1. Drawer Frame Component Layout - The drawer runners make one integrated piece for the drawer frame. The rear corner legs are now integrated into the frame.  The table frame is flipped upside down onto the MDF template to layout the drawer frame components to the frame.  The acute angles where both left and right drawer runners meet the back apron are 33 degrees.  The acute angle of the outermost runners where they meet the curved front apron is ~10 degrees.  The acute angle of the innermost runners where they meet the curved front apron is ~13 degrees. 
  2. Cutting the slots for the drawer spline in the inside apron faces.  A laminate trimming router with a 1/8" straight bit is used to cut to cut the slots.  To keep the spline joinery invisible, the slots do not go all the way to the bottom (exposed) edge of the apron. Inside drawer frames have an additional 1/16" thickness up from the runner so that the side of the drawer only touches  that extra thickness to the side wall.  Owain uses the jointer rabbit function to make these components.  
  3. The table top will be held down to the apron with shop-made buttons.  The depth of the button slots is 7/8".  True-up of the end of the curved apron where it joins with each back leg is done with a bench plane.
  4. Leg blanks are 1 3/4" x 1 3/4". A leg template is made from 1/8" baltic birch (or MDF).  The leg curve is traced onto the template using a drafting flexible spline curve.  One side is clamped down and the shape of the curve is manipulated down to the foot with the apex of the the curve being closer to the top, making somewhat of a bow-shape.  Leg shaping is essentially a square at the top, transitioning to a round shape at the bottom. After bandsaw curves and tapers are cut and cleaned up with a hand plane, reference center lines are traced down the full length of the legs on all four sides.  Then quarter lines are penciled onto each leg for additional shaping.  Owain uses a spokeshave to make very light shavings during the final shaping of each leg.  For this shaping, he locks the leg into a long bar clamp and locks the bar clamp into his bench vice.  A circle is traced onto the bottom of each leg foot.  Fairing a curve on each surface, careful to leave the square flat surfaces for the joinery.  Also, Owain cautions us to be careful around the ankle approach to the foot.  He uses two spokeshaves for this shaping.  One spokeshave is adjusted for shallow cuts, the other for more aggressive cuts.  A Nicholson #49 pattern makers rasp is used to shape around the deep bandsaw cuts into the leg near the top and around the foot curve-out.  Tip 1:  Try not to take too much of a shaving while shaping.  Creep up to the layout lines.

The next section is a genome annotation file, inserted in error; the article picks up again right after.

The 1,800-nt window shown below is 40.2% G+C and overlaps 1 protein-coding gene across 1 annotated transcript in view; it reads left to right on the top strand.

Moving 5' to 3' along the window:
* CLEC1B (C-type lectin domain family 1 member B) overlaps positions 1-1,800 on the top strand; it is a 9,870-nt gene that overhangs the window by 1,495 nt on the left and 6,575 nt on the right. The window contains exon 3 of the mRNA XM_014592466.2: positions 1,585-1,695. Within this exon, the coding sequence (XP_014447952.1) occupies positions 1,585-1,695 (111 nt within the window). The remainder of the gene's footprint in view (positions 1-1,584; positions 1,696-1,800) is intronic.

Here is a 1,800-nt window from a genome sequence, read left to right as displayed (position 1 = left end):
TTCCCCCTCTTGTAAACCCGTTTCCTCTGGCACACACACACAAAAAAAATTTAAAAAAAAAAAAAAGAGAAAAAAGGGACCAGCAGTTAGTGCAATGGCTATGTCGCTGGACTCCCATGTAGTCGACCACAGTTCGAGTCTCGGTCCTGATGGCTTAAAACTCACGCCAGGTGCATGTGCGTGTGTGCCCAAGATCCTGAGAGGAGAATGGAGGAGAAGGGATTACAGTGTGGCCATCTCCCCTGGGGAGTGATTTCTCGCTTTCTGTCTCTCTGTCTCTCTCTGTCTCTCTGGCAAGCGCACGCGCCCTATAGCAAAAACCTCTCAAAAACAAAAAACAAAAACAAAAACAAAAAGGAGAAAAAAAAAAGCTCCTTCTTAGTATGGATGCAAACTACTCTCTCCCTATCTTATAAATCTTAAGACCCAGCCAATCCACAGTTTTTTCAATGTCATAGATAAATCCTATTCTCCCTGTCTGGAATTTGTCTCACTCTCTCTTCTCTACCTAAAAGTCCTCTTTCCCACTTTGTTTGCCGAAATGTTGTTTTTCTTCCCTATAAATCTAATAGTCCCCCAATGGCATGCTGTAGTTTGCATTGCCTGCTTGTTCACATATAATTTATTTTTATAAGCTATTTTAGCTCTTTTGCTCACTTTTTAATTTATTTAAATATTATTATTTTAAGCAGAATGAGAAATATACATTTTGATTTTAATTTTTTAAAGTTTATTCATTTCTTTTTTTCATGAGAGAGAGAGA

5. Final cleanup is done with a card scraper, removing any remaining tool marks, and 100 grit sandpaper.  At this point the legs are set aside, knowing they are getting close to final shape.  Tip 2:  To sharpen a small spokeshave blade on a grinder, make a small block of wood to fit the blade into. 

 

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